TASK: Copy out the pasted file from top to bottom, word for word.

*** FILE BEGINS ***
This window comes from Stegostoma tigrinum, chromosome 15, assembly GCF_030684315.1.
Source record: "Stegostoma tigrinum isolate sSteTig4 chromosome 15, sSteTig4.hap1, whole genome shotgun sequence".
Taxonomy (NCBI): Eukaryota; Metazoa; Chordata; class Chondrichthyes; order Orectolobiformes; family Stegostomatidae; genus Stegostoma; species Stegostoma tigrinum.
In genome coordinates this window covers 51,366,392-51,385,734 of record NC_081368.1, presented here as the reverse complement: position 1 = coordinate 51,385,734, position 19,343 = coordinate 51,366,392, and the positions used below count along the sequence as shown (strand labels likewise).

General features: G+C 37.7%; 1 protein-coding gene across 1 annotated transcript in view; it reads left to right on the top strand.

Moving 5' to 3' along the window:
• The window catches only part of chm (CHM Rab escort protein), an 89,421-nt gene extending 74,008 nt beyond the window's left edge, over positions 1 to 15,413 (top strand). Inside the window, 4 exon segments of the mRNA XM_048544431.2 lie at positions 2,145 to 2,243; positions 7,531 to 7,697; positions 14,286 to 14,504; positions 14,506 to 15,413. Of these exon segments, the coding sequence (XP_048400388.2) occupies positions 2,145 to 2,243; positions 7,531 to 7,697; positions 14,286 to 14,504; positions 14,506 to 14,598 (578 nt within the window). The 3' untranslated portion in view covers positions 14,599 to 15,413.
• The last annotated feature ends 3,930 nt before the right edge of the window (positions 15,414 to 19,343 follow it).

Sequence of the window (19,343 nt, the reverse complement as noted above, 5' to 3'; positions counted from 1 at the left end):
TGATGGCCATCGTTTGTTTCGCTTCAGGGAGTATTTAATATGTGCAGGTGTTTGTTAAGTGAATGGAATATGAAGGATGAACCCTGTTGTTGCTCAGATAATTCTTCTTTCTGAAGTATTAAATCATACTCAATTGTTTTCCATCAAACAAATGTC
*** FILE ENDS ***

This window comes from Stegostoma tigrinum, chromosome 15, assembly GCF_030684315.1.
Source record: "Stegostoma tigrinum isolate sSteTig4 chromosome 15, sSteTig4.hap1, whole genome shotgun sequence".
Taxonomy (NCBI): Eukaryota; Metazoa; Chordata; class Chondrichthyes; order Orectolobiformes; family Stegostomatidae; genus Stegostoma; species Stegostoma tigrinum.
In genome coordinates this window covers 51,366,392-51,385,734 of record NC_081368.1, presented here as the reverse complement: position 1 = coordinate 51,385,734, position 19,343 = coordinate 51,366,392, and the positions used below count along the sequence as shown (strand labels likewise).

General features: G+C 37.7%; 1 protein-coding gene across 1 annotated transcript in view; it reads left to right on the top strand.

Moving 5' to 3' along the window:
• The window catches only part of chm (CHM Rab escort protein), an 89,421-nt gene extending 74,008 nt beyond the window's left edge, over positions 1 to 15,413 (top strand). Inside the window, 4 exon segments of the mRNA XM_048544431.2 lie at positions 2,145 to 2,243; positions 7,531 to 7,697; positions 14,286 to 14,504; positions 14,506 to 15,413. Of these exon segments, the coding sequence (XP_048400388.2) occupies positions 2,145 to 2,243; positions 7,531 to 7,697; positions 14,286 to 14,504; positions 14,506 to 14,598 (578 nt within the window). The 3' untranslated portion in view covers positions 14,599 to 15,413.
• The last annotated feature ends 3,930 nt before the right edge of the window (positions 15,414 to 19,343 follow it).

Sequence of the window (19,343 nt, the reverse complement as noted above, 5' to 3'; positions counted from 1 at the left end):
TGATGGCCATCGTTTGTTTCGCTTCAGGGAGTATTTAATATGTGCAGGTGTTTGTTAAGTGAATGGAATATGAAGGATGAACCCTGTTGTTGCTCAGATAATTCTTCTTTCTGAAGTATTAAATCATACTCAATTGTTTTCCATCAAACAAATGTC